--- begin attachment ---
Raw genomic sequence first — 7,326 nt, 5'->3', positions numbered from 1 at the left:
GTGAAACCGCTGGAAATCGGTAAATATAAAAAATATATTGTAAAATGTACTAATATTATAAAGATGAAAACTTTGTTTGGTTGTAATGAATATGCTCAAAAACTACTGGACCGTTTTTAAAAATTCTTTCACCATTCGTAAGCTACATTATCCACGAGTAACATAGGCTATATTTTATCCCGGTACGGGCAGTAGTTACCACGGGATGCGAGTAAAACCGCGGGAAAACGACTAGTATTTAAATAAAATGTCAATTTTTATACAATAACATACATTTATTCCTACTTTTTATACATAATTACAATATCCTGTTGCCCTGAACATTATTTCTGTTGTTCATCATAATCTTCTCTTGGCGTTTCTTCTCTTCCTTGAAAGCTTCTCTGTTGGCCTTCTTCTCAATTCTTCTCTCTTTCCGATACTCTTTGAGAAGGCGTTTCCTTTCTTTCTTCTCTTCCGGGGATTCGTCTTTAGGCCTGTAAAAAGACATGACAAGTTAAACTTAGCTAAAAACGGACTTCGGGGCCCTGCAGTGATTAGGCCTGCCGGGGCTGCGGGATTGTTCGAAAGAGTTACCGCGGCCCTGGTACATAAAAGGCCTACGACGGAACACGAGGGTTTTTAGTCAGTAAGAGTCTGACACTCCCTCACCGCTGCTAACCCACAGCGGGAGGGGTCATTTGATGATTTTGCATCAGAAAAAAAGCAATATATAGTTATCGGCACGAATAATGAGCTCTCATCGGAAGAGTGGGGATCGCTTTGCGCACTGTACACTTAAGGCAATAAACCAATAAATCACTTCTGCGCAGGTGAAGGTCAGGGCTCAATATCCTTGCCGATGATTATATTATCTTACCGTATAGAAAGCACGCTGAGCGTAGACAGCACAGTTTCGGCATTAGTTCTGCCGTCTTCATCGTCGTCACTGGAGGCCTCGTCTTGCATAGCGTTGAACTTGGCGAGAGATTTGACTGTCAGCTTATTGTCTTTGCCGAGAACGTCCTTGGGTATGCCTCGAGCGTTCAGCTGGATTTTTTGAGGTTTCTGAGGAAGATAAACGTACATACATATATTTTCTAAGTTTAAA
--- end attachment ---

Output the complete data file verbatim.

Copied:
Raw genomic sequence first — 7,326 nt, 5'->3', positions numbered from 1 at the left:
GTGAAACCGCTGGAAATCGGTAAATATAAAAAATATATTGTAAAATGTACTAATATTATAAAGATGAAAACTTTGTTTGGTTGTAATGAATATGCTCAAAAACTACTGGACCGTTTTTAAAAATTCTTTCACCATTCGTAAGCTACATTATCCACGAGTAACATAGGCTATATTTTATCCCGGTACGGGCAGTAGTTACCACGGGATGCGAGTAAAACCGCGGGAAAACGACTAGTATTTAAATAAAATGTCAATTTTTATACAATAACATACATTTATTCCTACTTTTTATACATAATTACAATATCCTGTTGCCCTGAACATTATTTCTGTTGTTCATCATAATCTTCTCTTGGCGTTTCTTCTCTTCCTTGAAAGCTTCTCTGTTGGCCTTCTTCTCAATTCTTCTCTCTTTCCGATACTCTTTGAGAAGGCGTTTCCTTTCTTTCTTCTCTTCCGGGGATTCGTCTTTAGGCCTGTAAAAAGACATGACAAGTTAAACTTAGCTAAAAACGGACTTCGGGGCCCTGCAGTGATTAGGCCTGCCGGGGCTGCGGGATTGTTCGAAAGAGTTACCGCGGCCCTGGTACATAAAAGGCCTACGACGGAACACGAGGGTTTTTAGTCAGTAAGAGTCTGACACTCCCTCACCGCTGCTAACCCACAGCGGGAGGGGTCATTTGATGATTTTGCATCAGAAAAAAAGCAATATATAGTTATCGGCACGAATAATGAGCTCTCATCGGAAGAGTGGGGATCGCTTTGCGCACTGTACACTTAAGGCAATAAACCAATAAATCACTTCTGCGCAGGTGAAGGTCAGGGCTCAATATCCTTGCCGATGATTATATTATCTTACCGTATAGAAAGCACGCTGAGCGTAGACAGCACAGTTTCGGCATTAGTTCTGCCGTCTTCATCGTCGTCACTGGAGGCCTCGTCTTGCATAGCGTTGAACTTGGCGAGAGATTTGACTGTCAGCTTATTGTCTTTGCCGAGAACGTCCTTGGGTATGCCTCGAGCGTTCAGCTGGATTTTTTGAGGTTTCTGAGGAAGATAAACGTACATACATATATTTTCTAAGTTTAAA